Halloween is the scariest holiday of the year, especially at my house. I live in sheer terror, from the first week of October, of my young daughter asking for a homemade costume.
Making wishes come true
Ghosts, ghouls and goblins don’t strike fear into my heart as much as the electric torture device known as “The Sewing Machine”. The last time I saw mine, it was holding up the back end of my
husband’s car while he changed the tire.
“I want you to make me into Cinderella,” my daughter announced on schedule, “at the ball.”
“How about a ghost,” I pleaded, “or something else with one seam?”
“Cinderella,” she insisted, “with lace, puffy sleeves, and lots of jewels!”
I silently cursed the other mothers on the block who diligently sewed their children’s costumes each year. They could make 10 Cinderellas and a fairy godmother in the time it took me to tie my
shoe. Throughout October, the street was filled with the hum of sewing machines coming from every direction, but mine.
“Why go to all of the trouble,” my husband asked, “when you can buy her a nice costume at the mall?”
“All the other mothers in the neighborhood make them,” I said. “It’s like having a homemade cake at your birthday party instead of a grocery store special.”
“Remember last year,” he asked, “when you used the stapler and her halo kept poking the back of her head and her angel wings blew off into the gutter?”
“She looked very cute while it lasted,” I said, “and I enjoyed making the costume,” I paused, “but the last time I turned the sewing machine on, it trapped my sleeves under the bobbin and stitched
a seam up my right arm before I could pull the cord out of the wall with my foot.”
I drummed my fingers on the counter and bit my lower lip. Then I realized the angel gown was still hanging upstairs in my daughter’s closet.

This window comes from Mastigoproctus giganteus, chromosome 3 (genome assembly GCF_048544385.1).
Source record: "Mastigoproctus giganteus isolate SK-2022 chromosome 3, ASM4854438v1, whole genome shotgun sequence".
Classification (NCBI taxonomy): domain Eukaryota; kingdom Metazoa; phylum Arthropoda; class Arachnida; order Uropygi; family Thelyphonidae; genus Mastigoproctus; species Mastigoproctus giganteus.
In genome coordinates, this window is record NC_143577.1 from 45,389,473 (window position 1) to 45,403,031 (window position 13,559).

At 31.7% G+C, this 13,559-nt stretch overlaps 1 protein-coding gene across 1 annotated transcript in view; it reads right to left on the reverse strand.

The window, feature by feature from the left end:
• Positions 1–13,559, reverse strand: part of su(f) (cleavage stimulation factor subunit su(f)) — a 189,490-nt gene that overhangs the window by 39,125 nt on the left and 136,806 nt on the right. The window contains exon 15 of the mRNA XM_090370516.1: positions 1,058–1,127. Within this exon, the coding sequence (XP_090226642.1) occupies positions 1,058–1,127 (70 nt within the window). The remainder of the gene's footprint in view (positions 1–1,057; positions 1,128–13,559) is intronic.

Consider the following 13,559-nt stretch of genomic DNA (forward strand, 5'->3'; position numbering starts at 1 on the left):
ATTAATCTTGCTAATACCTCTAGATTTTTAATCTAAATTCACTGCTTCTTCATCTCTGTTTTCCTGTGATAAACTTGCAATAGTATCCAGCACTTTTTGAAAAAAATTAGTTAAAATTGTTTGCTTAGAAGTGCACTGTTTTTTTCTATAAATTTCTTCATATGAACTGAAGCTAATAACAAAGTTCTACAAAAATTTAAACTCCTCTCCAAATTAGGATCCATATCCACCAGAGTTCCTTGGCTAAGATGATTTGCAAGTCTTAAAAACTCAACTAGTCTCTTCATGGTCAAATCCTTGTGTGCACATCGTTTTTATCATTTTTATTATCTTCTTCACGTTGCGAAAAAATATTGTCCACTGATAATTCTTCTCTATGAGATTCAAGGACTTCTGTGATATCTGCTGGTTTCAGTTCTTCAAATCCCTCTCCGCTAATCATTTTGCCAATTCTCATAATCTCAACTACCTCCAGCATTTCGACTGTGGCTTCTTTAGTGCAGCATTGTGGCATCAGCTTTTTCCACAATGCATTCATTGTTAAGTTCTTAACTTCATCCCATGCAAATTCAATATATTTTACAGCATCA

The next day I found it and dyed the white cloth pink and closed the wing holes with masking tape. I added lace to the front with a glue gun and stuffed the shoulders with tissue, then expanded
last year’s halo into a tiara and sprinkled a stick from the backyard with glitter for a magic wand. I carefully hung my creation back in my daughter’s closet and hoped everything would stick
together until next week.
A happy little girl
On Halloween Eve it took 20 minutes to seal my daughter into her costume.
“I’m beautiful!” She twirled in front of the hall mirror.
“Just like Cinderella?” I asked.
“No,” she said, “just like you.” She kissed me on the cheek.
I was going to hand out candy this year while my husband chaperoned the Trick or Treating, so I stood in the doorway and watched them walk down the front steps. They only got to the end of the
driveway before I saw two strips of masking tape flapping in the wind, the lace beginning to peel and a wad of tissue working its way out of the right sleeve, but my daughter was laughing and
happily waving her wand.
“I love you, Mommy!” She turned and blew me a kiss. Underneath all of the tape and glue, Cinderella was still my angel. “See!” I wanted to shout to my husband, “This is the reason I go to all the
trouble!” But, I just blew two kisses back and hoped my labor of love would hold together through the night.